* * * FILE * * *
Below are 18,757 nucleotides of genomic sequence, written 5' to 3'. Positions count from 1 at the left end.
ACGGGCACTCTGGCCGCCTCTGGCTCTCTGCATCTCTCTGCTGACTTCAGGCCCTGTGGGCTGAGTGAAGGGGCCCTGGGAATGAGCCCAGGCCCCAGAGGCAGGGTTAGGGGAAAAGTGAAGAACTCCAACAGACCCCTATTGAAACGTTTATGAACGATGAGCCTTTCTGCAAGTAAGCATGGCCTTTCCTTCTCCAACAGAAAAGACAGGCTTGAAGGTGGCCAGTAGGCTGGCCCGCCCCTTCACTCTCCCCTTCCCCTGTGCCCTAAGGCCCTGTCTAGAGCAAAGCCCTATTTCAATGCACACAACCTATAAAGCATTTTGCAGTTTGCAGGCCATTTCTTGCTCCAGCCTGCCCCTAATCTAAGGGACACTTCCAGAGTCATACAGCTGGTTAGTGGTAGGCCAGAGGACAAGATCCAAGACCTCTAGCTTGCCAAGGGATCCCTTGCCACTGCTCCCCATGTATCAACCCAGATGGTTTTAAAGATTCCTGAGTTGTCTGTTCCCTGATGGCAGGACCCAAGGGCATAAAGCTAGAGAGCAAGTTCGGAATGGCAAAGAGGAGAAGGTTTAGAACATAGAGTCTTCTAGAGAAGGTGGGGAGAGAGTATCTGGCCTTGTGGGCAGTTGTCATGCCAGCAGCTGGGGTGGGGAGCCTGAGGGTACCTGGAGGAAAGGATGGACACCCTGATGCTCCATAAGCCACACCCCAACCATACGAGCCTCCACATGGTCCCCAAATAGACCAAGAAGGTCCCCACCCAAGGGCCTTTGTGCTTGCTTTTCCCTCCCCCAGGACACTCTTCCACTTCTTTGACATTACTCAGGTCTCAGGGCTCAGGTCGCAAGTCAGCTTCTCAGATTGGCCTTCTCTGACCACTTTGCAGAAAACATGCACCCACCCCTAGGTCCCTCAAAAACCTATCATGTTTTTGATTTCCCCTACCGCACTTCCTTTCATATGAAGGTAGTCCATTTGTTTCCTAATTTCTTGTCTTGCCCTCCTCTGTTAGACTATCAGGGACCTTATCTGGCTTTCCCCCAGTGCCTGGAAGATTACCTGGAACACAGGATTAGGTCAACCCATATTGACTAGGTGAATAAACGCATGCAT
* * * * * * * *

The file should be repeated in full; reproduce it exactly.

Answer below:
Below are 18,757 nucleotides of genomic sequence, written 5' to 3'. Positions count from 1 at the left end.
ACGGGCACTCTGGCCGCCTCTGGCTCTCTGCATCTCTCTGCTGACTTCAGGCCCTGTGGGCTGAGTGAAGGGGCCCTGGGAATGAGCCCAGGCCCCAGAGGCAGGGTTAGGGGAAAAGTGAAGAACTCCAACAGACCCCTATTGAAACGTTTATGAACGATGAGCCTTTCTGCAAGTAAGCATGGCCTTTCCTTCTCCAACAGAAAAGACAGGCTTGAAGGTGGCCAGTAGGCTGGCCCGCCCCTTCACTCTCCCCTTCCCCTGTGCCCTAAGGCCCTGTCTAGAGCAAAGCCCTATTTCAATGCACACAACCTATAAAGCATTTTGCAGTTTGCAGGCCATTTCTTGCTCCAGCCTGCCCCTAATCTAAGGGACACTTCCAGAGTCATACAGCTGGTTAGTGGTAGGCCAGAGGACAAGATCCAAGACCTCTAGCTTGCCAAGGGATCCCTTGCCACTGCTCCCCATGTATCAACCCAGATGGTTTTAAAGATTCCTGAGTTGTCTGTTCCCTGATGGCAGGACCCAAGGGCATAAAGCTAGAGAGCAAGTTCGGAATGGCAAAGAGGAGAAGGTTTAGAACATAGAGTCTTCTAGAGAAGGTGGGGAGAGAGTATCTGGCCTTGTGGGCAGTTGTCATGCCAGCAGCTGGGGTGGGGAGCCTGAGGGTACCTGGAGGAAAGGATGGACACCCTGATGCTCCATAAGCCACACCCCAACCATACGAGCCTCCACATGGTCCCCAAATAGACCAAGAAGGTCCCCACCCAAGGGCCTTTGTGCTTGCTTTTCCCTCCCCCAGGACACTCTTCCACTTCTTTGACATTACTCAGGTCTCAGGGCTCAGGTCGCAAGTCAGCTTCTCAGATTGGCCTTCTCTGACCACTTTGCAGAAAACATGCACCCACCCCTAGGTCCCTCAAAAACCTATCATGTTTTTGATTTCCCCTACCGCACTTCCTTTCATATGAAGGTAGTCCATTTGTTTCCTAATTTCTTGTCTTGCCCTCCTCTGTTAGACTATCAGGGACCTTATCTGGCTTTCCCCCAGTGCCTGGAAGATTACCTGGAACACAGGATTAGGTCAACCCATATTGACTAGGTGAATAAACGCATGCAT